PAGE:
....the Dutchman lazes near his fire in the Superstitions soaking up the sunset and thinking about that little redhaired girl with the fat butt at the bar. Tomorrow he'll roll around in the dirt a little, and then dig up his bag of ore that he highgraded from the Vulture.
By nightfall he'll be livin' high and partyin' hard......everyone should have an imaginary gold mine he muses as he reaches for the bottle........
I had set out to shoot an image of the famous S AZ landmark, but I'd always seen it from the other side, from the Baboquivari Tribal Park.
Since this was before google earth, I spent the better part of a day finding my way in. I was determined to stay until i got something worthwhile. (translated: until I ran out of beer). I found a place to point my camera for sunset. I waited. For clouds. Of. Any. Sort. And I waited. (some of that time I further wasted by by alternately cursing and then imploring the gods to intervene. Like the rhino gives a crap).
While still waiting and pondering the futility of all the above mentioned rantings, some clouds blew in and formed a wagonwheel sunset with Baboquivari as the hub. It is my 2nd most successful image historically in terms of publishing profits. I have shared it with 5th grade classes on the Tohono O'doham reservation (it was used somehow in their curiculum. I'm not sure how.)
This of course is the reason for my ambivolence in future dealings with the deities in matters related to my photographic endeavors. That is, i still can't tell if they responded to the cursing or the praying.
Just returned late last night from a 9 day trip to Arizona. I spent much of my time deep in the sandstone on the Navajo Reservation as well as the wastelands around Page and Lake Powell.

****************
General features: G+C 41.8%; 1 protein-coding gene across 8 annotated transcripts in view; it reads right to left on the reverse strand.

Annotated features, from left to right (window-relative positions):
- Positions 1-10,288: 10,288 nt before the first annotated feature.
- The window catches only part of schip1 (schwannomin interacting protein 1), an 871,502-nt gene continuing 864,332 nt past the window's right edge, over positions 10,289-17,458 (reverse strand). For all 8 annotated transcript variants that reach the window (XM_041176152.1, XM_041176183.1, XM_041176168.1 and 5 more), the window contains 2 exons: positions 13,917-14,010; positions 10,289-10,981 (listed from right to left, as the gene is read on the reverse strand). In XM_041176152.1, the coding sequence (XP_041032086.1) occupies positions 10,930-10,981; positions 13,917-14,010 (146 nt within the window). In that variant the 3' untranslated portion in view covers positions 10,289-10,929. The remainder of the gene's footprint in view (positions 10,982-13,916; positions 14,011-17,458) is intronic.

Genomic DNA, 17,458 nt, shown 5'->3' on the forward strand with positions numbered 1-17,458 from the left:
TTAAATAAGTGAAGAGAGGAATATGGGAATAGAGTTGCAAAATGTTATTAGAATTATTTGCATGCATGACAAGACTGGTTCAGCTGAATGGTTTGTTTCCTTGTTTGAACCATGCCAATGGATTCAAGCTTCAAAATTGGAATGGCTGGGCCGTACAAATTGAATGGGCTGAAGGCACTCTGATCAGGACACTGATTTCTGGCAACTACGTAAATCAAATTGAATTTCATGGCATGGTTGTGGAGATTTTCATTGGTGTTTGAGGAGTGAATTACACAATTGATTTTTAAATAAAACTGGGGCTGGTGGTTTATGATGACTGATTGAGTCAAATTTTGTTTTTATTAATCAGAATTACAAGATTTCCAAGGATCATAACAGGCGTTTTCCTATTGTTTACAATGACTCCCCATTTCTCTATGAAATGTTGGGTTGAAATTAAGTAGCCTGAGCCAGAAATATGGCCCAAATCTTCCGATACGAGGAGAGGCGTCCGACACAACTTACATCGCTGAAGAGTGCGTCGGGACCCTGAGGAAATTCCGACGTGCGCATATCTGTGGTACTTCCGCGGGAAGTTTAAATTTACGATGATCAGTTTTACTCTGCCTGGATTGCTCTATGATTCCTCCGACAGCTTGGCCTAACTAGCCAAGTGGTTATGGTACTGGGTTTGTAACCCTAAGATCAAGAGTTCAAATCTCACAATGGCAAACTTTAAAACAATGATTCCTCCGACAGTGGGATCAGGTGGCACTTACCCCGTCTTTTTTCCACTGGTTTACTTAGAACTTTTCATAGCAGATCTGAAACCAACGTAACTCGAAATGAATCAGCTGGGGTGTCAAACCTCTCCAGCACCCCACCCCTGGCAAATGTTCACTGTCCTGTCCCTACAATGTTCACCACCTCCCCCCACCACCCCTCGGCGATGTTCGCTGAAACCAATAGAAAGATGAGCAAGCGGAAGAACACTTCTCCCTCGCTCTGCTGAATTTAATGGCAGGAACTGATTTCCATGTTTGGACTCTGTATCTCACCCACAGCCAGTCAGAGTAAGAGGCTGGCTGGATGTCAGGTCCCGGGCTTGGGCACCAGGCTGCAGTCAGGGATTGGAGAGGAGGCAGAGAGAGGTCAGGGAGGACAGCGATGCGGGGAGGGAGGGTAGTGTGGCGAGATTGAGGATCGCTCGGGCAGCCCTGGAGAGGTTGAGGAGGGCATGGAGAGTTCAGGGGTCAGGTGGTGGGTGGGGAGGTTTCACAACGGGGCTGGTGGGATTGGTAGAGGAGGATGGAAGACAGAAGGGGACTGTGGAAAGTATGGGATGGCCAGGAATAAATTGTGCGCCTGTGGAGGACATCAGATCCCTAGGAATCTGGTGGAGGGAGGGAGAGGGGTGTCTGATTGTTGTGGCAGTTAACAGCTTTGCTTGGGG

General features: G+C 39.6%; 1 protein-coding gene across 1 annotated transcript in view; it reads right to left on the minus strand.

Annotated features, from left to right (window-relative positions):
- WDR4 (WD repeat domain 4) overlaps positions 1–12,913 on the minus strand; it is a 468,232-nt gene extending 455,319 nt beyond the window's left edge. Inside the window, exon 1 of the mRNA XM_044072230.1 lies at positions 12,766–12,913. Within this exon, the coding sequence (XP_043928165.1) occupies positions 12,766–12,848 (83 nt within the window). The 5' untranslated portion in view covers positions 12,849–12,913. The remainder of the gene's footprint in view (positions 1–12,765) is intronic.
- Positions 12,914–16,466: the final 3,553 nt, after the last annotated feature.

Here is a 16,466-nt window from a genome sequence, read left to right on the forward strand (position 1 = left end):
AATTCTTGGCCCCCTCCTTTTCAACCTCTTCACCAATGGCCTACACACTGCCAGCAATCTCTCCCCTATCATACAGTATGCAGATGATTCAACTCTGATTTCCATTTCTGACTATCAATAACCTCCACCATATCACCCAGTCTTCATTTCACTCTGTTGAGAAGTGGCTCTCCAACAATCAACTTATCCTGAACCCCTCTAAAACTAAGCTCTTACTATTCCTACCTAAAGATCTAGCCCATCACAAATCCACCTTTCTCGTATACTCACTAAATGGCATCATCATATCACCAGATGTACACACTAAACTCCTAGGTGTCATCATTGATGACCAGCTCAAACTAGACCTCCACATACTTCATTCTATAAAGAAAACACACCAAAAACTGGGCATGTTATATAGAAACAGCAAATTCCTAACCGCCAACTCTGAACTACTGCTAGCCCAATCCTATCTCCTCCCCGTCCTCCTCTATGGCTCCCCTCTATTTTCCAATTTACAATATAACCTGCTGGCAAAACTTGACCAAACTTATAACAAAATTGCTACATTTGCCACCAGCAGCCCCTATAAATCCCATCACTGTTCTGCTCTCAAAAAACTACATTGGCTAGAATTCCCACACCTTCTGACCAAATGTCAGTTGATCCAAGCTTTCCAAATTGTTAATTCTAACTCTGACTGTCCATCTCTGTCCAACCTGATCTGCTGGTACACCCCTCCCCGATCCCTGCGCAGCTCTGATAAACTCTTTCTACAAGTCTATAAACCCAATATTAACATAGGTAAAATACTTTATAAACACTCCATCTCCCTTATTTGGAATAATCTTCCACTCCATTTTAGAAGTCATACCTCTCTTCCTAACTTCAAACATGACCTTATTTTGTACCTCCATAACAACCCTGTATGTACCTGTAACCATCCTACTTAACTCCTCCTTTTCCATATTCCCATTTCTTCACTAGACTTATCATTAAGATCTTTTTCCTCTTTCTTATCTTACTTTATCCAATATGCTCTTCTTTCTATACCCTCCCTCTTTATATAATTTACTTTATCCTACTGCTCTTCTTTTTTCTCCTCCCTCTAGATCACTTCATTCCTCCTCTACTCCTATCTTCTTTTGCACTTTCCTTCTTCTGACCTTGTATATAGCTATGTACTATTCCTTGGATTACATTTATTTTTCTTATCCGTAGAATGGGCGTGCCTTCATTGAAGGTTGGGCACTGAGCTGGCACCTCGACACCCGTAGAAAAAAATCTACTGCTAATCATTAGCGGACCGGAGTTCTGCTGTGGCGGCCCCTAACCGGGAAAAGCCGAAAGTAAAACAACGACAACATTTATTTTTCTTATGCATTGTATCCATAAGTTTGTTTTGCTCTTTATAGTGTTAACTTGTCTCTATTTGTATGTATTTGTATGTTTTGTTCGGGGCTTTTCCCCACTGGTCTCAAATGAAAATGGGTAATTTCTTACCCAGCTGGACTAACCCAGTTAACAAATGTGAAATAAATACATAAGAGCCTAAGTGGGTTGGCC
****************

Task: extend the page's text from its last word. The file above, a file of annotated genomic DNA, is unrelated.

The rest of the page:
This is a shot from the last evening of the trip from Lost Dutchman State Park, just east of Phoenix. The park rests below the western flank of the Superstition Mountains and is one of the most beautiful state parks I have ever visited!
I wasn't even going to get up this morning after a long night of star trails, but, on 2 1/2 hours rest, I saw some epic clouds racing towards the sun. Apparently, a coyote saw them too and decided he would follow.
60 mph winds scraped the land and ripped red dust into the sky. My teeth were covered, my eyes, shut to slivers, screamed from the grit. After ascending the rise, a blood sun sent his minions at me, but I was sheltered by the Totem.
I think that is how Paul Atreides felt during his exile to the desert.
Nothing makes standing in the wind and rain for an hour to get the shot more worth it than having the clouds break and getting the shot. Of course the people next to me who had just showed up had it easy . Rainbow lasted about 2 min and was gone. 4 stitched images
Ok...so maybe I'll edit from March '09 now :-P Editing ADD.
I was lucky enough to be up in Waimea canyon during a wet stretch. This is the same location as "climate contradiction" (which I just realized I never posted here and will later today). When comparing the two images you can see the difference the rain makes. Usually this hillside is drrrryyyyyy. The early morning cloudy light helped pop the colors. I have a whole set both in color and bw from this area that will be coming online soon!
Thanks for the c/c. (be sure to notice the cactus...yes cactus in the lower left)
Another from Waimea Canyon back in March '09. I had never seen the canyon like this as it is usually red/brown dirt throughout except the far side by the falls. The early morning filter light really popped the colors something crazy.
Coyote Gulch is a true oasis in the desert. The creek runs year-round meandering and cascading through some of the most beautiful red rock country out there. We backpacked for 3 nights here and it was an experience I hold high on the list.